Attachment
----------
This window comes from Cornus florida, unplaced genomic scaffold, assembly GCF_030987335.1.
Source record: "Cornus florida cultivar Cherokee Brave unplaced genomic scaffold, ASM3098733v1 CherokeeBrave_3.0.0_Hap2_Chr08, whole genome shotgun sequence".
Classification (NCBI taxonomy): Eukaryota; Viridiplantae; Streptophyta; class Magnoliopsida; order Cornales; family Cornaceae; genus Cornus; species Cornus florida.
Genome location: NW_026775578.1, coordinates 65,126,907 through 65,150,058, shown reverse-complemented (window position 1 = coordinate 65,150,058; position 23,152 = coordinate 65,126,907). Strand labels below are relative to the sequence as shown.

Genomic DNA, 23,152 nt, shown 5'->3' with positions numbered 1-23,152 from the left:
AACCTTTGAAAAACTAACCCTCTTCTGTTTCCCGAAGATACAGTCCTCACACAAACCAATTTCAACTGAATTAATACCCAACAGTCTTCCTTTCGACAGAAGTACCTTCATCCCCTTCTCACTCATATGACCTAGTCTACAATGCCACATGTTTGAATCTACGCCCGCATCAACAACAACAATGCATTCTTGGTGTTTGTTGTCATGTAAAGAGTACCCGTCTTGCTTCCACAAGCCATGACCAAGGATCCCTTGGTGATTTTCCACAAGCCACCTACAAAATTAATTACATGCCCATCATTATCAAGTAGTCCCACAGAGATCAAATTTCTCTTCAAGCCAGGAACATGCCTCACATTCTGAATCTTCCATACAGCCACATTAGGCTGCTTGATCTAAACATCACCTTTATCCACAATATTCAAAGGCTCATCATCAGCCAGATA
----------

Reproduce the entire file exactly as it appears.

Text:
This window comes from Cornus florida, unplaced genomic scaffold, assembly GCF_030987335.1.
Source record: "Cornus florida cultivar Cherokee Brave unplaced genomic scaffold, ASM3098733v1 CherokeeBrave_3.0.0_Hap2_Chr08, whole genome shotgun sequence".
Classification (NCBI taxonomy): Eukaryota; Viridiplantae; Streptophyta; class Magnoliopsida; order Cornales; family Cornaceae; genus Cornus; species Cornus florida.
Genome location: NW_026775578.1, coordinates 65,126,907 through 65,150,058, shown reverse-complemented (window position 1 = coordinate 65,150,058; position 23,152 = coordinate 65,126,907). Strand labels below are relative to the sequence as shown.

Genomic DNA, 23,152 nt, shown 5'->3' with positions numbered 1-23,152 from the left:
AACCTTTGAAAAACTAACCCTCTTCTGTTTCCCGAAGATACAGTCCTCACACAAACCAATTTCAACTGAATTAATACCCAACAGTCTTCCTTTCGACAGAAGTACCTTCATCCCCTTCTCACTCATATGACCTAGTCTACAATGCCACATGTTTGAATCTACGCCCGCATCAACAACAACAATGCATTCTTGGTGTTTGTTGTCATGTAAAGAGTACCCGTCTTGCTTCCACAAGCCATGACCAAGGATCCCTTGGTGATTTTCCACAAGCCACCTACAAAATTAATTACATGCCCATCATTATCAAGTAGTCCCACAGAGATCAAATTTCTCTTCAAGCCAGGAACATGCCTCACATTCTGAATCTTCCATACAGCCACATTAGGCTGCTTGATCTAAACATCACCTTTATCCACAATATTCAAAGGCTCATCATCAGCCAGATA